Recertification on Trailhead

Now that Summer 18 is live it’s recertification time, and as announced at TrailheaDX, the recerts are migrating to Trailhead. This is part of a continuing trend that started with the Platform Developer II moving over to Superbadges — a move I’ve been critical of, particularly around the security aspects as, in my view, it makes it easier for those that want to game the system. I even wrote an April Fools post about it, which was intended partly as satire, but also partly as a dig to show my continuing displeasure:

So you might be surprised to find that I’m all in favour of recerts moving to the Trailhead platform, for a few reasons.

Recerts were always “open book”

Unlike the original certs which had to be taken at a tested centre or proctored online, recerts are simply an online test via webassessor, typically with less than 10 questions. I can guarantee that everyone took these with the release notes open in another browser tab, if only as a backstop, and you had to work pretty hard to fail them. If you failed 3 times that meant in theory you lost that certification, and maybe others — as Developer was a pre-requisite for Technical Architect, I risked another round of the review board if I failed a few times. I don’t know if anyone ever did lose a cert this way — if they did then it wasn’t publicised!

They are free

While $100/recert/year isn’t a fortune in Western Europe and the US, especially if you are working for a partner and the company pays, that isn’t the case everywhere, or even for everyone in the rich countries. Funding multiple recerts can represent a significant investment over the years. Putting them onto Trailhead and making them free should make certs more accessible and increase the number of certified individuals, helping to close the current gap between jobs and skilled candidates that pretty much every territory is experiencing.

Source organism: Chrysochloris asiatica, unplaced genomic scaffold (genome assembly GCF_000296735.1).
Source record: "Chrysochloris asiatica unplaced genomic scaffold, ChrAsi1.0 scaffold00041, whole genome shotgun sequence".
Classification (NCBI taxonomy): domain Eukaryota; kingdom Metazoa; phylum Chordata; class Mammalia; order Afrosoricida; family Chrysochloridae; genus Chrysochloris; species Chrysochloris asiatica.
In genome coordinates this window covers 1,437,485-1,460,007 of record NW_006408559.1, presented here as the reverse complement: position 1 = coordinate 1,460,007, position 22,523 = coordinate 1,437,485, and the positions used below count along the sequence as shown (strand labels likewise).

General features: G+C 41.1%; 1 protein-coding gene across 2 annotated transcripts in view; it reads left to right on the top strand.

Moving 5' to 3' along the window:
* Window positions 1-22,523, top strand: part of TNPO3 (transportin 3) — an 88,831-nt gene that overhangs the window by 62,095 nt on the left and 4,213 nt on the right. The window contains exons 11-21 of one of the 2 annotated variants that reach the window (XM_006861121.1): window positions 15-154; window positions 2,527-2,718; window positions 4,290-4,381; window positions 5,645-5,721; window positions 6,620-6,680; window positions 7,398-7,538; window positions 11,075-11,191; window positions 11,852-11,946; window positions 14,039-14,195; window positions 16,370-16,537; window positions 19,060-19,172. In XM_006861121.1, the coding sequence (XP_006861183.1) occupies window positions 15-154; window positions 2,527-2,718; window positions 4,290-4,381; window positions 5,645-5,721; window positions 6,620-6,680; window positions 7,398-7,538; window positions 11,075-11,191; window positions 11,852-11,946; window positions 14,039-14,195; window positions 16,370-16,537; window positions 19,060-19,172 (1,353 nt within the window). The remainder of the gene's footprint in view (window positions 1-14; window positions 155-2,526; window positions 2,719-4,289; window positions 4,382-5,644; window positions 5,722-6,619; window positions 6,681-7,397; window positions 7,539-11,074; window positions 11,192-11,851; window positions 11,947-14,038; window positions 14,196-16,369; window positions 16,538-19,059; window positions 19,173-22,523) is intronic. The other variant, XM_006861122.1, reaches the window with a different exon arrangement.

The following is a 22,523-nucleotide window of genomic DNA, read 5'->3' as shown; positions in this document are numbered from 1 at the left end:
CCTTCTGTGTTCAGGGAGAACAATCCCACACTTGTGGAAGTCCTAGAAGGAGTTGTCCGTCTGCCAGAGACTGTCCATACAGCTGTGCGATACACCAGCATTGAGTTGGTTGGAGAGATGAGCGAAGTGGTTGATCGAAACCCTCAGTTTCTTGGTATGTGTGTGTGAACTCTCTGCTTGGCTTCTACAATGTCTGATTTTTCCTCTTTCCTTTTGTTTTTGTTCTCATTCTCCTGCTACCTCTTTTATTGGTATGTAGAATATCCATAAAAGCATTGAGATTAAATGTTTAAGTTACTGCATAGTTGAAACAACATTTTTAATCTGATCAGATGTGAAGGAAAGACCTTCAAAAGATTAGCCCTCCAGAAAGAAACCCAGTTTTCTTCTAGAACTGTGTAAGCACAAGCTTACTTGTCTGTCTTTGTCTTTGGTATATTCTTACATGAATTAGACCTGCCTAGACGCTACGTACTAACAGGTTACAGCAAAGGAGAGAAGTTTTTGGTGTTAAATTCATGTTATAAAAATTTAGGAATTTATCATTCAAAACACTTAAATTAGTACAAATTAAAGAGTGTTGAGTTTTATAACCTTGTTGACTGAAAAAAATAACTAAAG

They can be tougher on Trailhead

The Summer 18 App Builder recert (on Trailhed) broke new ground by introducing a hands on exercise to build a flow. I found this quite enjoyable as I don’t build a lot of flows these days so it was good to get back on the declarative tools. It was only the one exercise, so obviously didn’t cover the full set of changes impacting app builders in the release, but is definitely a step in the right direction.

Personally I’d like to see more of these exercises to make earning a recert a bit more of a challenge — that way customers can be a little more sure that if they engage a certified professional they are getting someone with deep knowledge of Salesforce that they’ve applied in a real scenario. Of course it would still be open to abuse in terms of solution sharing etc, but there will always be a minority looking for a short-cut trying to spoil it for everyone else.

I don’t think this tougher recert dream will become reality though. For one thing it would be a huge amount of work given the number of certifications available multiplied by three releases a year, and for another it might make the numbers slow down or reverse direction! This is one area where talk of Salesforce having a startup mindset rings true — all numbers need to keep heading upwards and accelerating year on year!

I’m better known in the Salesforce community as Bob Buzzard — Umpteen Certifications, including Technical Architect, 6 x MVP and CTO of BrightGen, a Platinum Cloud Alliance Partner in the United Kingdom who are hiring.

You can find my (usually) more technical thoughts at the Bob Buzzard Blog

CTO at BrightGen, author Visualforce Development Cookbook, multi Salesforce Developer MVP. Salesforce Certified Technical Architect. I am the one who codes.

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